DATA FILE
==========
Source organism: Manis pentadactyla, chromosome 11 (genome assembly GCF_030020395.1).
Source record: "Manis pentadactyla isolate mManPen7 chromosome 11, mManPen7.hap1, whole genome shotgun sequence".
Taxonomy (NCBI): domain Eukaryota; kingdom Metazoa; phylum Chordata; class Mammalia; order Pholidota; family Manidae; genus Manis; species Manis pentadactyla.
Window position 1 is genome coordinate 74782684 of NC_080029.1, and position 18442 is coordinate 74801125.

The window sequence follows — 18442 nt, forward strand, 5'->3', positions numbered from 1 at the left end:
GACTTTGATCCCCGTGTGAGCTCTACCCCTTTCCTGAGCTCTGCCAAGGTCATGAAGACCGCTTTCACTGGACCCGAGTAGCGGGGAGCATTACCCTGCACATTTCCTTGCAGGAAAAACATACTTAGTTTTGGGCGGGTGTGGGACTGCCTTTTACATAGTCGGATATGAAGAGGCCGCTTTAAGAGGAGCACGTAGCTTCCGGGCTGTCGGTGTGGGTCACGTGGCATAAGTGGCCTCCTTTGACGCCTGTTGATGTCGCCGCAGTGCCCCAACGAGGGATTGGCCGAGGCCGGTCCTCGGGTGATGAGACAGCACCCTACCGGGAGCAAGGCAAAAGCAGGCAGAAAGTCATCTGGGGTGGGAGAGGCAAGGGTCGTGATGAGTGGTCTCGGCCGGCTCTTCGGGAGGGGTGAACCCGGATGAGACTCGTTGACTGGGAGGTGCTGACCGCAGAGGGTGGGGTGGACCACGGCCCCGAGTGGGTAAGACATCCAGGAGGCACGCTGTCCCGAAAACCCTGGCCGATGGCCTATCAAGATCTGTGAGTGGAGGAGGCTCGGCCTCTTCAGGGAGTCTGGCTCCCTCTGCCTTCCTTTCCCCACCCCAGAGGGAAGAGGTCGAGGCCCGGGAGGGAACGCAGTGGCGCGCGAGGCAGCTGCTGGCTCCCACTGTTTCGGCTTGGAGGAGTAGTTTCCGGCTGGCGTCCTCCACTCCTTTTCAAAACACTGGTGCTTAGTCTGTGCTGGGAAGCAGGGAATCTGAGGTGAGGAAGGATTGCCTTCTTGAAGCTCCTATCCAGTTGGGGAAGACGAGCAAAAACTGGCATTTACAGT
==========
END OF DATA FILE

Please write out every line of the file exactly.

Source organism: Manis pentadactyla, chromosome 11 (genome assembly GCF_030020395.1).
Source record: "Manis pentadactyla isolate mManPen7 chromosome 11, mManPen7.hap1, whole genome shotgun sequence".
Taxonomy (NCBI): domain Eukaryota; kingdom Metazoa; phylum Chordata; class Mammalia; order Pholidota; family Manidae; genus Manis; species Manis pentadactyla.
Window position 1 is genome coordinate 74782684 of NC_080029.1, and position 18442 is coordinate 74801125.

The window sequence follows — 18442 nt, forward strand, 5'->3', positions numbered from 1 at the left end:
GACTTTGATCCCCGTGTGAGCTCTACCCCTTTCCTGAGCTCTGCCAAGGTCATGAAGACCGCTTTCACTGGACCCGAGTAGCGGGGAGCATTACCCTGCACATTTCCTTGCAGGAAAAACATACTTAGTTTTGGGCGGGTGTGGGACTGCCTTTTACATAGTCGGATATGAAGAGGCCGCTTTAAGAGGAGCACGTAGCTTCCGGGCTGTCGGTGTGGGTCACGTGGCATAAGTGGCCTCCTTTGACGCCTGTTGATGTCGCCGCAGTGCCCCAACGAGGGATTGGCCGAGGCCGGTCCTCGGGTGATGAGACAGCACCCTACCGGGAGCAAGGCAAAAGCAGGCAGAAAGTCATCTGGGGTGGGAGAGGCAAGGGTCGTGATGAGTGGTCTCGGCCGGCTCTTCGGGAGGGGTGAACCCGGATGAGACTCGTTGACTGGGAGGTGCTGACCGCAGAGGGTGGGGTGGACCACGGCCCCGAGTGGGTAAGACATCCAGGAGGCACGCTGTCCCGAAAACCCTGGCCGATGGCCTATCAAGATCTGTGAGTGGAGGAGGCTCGGCCTCTTCAGGGAGTCTGGCTCCCTCTGCCTTCCTTTCCCCACCCCAGAGGGAAGAGGTCGAGGCCCGGGAGGGAACGCAGTGGCGCGCGAGGCAGCTGCTGGCTCCCACTGTTTCGGCTTGGAGGAGTAGTTTCCGGCTGGCGTCCTCCACTCCTTTTCAAAACACTGGTGCTTAGTCTGTGCTGGGAAGCAGGGAATCTGAGGTGAGGAAGGATTGCCTTCTTGAAGCTCCTATCCAGTTGGGGAAGACGAGCAAAAACTGGCATTTACAGT